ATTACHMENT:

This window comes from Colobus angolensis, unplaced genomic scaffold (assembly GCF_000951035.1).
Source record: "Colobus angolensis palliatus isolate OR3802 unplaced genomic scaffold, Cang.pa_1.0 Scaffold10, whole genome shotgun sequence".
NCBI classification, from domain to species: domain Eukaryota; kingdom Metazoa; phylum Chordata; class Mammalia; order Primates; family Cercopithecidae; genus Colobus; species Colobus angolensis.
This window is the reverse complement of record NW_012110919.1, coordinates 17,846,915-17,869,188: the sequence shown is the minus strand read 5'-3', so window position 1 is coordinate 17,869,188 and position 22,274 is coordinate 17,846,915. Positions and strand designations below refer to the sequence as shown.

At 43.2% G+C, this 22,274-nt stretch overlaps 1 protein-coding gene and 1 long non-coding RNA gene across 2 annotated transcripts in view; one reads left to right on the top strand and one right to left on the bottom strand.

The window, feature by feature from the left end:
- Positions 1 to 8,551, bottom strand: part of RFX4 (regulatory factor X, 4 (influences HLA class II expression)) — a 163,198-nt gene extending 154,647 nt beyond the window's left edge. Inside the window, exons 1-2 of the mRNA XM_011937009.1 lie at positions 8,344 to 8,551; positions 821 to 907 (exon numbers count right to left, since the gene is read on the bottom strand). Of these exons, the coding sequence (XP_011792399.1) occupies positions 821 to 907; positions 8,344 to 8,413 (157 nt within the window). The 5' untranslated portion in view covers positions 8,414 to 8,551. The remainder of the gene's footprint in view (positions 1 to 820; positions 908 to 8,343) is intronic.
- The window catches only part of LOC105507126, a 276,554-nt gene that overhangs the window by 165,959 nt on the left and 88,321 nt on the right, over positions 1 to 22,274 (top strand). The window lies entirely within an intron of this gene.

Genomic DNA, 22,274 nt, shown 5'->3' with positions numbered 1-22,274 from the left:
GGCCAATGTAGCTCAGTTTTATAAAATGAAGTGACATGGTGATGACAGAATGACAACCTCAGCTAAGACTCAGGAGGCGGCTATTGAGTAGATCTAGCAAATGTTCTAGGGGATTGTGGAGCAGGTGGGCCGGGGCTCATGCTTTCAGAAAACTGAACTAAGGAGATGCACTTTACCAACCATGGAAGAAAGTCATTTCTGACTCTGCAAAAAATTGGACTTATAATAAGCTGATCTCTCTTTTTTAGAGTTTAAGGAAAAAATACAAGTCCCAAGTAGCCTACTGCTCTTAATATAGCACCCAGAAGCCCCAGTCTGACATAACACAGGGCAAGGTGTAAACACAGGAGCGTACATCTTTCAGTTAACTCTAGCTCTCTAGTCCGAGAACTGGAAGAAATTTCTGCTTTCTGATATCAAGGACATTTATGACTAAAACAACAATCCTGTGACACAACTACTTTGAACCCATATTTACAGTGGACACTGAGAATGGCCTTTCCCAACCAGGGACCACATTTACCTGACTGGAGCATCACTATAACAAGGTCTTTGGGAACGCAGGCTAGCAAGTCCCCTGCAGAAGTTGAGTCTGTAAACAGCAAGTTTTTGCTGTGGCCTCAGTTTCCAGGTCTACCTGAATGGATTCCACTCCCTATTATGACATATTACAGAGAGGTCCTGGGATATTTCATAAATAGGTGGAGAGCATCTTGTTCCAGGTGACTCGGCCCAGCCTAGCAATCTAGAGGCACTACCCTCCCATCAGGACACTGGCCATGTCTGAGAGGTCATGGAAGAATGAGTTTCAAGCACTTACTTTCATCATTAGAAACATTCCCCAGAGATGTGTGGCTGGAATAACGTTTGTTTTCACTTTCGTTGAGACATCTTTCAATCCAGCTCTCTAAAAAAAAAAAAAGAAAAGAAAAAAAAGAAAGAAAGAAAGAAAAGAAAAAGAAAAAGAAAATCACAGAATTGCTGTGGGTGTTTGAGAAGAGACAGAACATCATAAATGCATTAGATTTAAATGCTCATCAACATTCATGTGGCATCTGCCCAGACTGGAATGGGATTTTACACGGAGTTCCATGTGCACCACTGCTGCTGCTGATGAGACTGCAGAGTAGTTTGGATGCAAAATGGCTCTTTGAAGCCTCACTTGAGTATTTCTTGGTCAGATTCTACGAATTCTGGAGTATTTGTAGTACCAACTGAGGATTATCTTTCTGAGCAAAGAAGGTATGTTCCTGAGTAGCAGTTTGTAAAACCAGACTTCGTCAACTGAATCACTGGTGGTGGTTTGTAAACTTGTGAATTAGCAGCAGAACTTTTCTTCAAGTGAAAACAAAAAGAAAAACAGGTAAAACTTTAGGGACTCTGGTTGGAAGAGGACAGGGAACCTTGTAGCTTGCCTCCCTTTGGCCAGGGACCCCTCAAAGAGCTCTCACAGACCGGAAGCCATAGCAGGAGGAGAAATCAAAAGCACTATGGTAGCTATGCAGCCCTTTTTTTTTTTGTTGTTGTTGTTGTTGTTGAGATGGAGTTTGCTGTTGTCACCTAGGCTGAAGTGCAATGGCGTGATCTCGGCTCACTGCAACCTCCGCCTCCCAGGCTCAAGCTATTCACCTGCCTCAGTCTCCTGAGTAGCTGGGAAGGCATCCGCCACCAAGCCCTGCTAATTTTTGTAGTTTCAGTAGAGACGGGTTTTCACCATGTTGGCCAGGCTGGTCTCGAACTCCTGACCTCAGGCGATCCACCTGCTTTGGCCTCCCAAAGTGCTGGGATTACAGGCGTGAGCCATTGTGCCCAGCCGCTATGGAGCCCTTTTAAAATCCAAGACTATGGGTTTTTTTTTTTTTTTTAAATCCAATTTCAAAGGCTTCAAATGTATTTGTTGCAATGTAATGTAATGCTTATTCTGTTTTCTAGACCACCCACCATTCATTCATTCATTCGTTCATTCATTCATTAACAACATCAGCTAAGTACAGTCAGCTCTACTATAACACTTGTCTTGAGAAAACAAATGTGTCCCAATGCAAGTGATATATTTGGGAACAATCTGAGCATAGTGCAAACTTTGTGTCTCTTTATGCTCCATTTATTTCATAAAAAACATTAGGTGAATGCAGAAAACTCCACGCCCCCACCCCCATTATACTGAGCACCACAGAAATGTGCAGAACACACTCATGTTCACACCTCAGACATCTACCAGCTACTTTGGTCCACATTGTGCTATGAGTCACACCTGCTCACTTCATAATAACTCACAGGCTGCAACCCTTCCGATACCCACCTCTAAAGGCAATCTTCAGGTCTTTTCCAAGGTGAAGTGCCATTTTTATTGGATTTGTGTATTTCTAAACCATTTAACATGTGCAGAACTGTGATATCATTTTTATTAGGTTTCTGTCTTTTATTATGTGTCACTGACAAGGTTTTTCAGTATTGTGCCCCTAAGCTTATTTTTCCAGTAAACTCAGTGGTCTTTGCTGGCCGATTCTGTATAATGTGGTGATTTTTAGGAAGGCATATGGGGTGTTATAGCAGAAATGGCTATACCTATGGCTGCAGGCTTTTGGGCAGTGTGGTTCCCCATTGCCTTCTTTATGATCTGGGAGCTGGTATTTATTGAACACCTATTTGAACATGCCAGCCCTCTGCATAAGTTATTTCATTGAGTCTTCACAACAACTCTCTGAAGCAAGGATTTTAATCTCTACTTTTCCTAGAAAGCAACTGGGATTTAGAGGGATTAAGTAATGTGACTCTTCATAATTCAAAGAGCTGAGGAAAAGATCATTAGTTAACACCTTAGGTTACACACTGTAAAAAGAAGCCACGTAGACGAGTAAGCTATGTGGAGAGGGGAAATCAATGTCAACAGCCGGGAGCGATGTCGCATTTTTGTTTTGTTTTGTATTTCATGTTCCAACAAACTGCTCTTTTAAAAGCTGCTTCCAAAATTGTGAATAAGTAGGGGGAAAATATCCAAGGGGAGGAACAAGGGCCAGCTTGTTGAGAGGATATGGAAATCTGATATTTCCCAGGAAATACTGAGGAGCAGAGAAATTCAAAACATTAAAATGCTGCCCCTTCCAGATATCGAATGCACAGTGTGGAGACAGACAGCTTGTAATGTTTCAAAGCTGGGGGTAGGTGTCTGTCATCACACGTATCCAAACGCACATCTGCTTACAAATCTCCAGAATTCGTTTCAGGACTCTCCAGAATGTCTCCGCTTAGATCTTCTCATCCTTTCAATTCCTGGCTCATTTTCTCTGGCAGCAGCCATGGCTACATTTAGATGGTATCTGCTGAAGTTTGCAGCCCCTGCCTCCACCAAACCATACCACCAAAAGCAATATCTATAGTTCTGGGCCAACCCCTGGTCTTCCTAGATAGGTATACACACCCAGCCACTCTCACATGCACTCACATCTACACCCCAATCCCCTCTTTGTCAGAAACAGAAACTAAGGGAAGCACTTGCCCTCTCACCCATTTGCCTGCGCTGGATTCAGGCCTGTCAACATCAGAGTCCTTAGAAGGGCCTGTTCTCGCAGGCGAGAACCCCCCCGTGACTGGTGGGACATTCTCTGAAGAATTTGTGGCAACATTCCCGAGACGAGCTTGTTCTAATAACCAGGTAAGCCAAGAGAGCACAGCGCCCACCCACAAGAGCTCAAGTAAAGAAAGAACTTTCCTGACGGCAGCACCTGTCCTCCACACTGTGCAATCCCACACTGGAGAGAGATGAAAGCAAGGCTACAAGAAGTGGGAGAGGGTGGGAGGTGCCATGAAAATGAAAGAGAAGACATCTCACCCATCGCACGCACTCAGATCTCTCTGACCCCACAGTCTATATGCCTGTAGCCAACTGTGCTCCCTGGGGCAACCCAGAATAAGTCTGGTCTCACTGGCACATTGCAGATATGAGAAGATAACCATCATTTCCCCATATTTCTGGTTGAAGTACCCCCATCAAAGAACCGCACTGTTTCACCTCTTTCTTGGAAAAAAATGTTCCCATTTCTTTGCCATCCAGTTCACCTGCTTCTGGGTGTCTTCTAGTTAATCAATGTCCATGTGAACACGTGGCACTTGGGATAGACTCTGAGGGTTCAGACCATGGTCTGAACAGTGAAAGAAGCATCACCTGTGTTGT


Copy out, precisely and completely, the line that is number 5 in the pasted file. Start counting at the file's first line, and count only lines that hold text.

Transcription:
At 43.2% G+C, this 22,274-nt stretch overlaps 1 protein-coding gene and 1 long non-coding RNA gene across 2 annotated transcripts in view; one reads left to right on the top strand and one right to left on the bottom strand.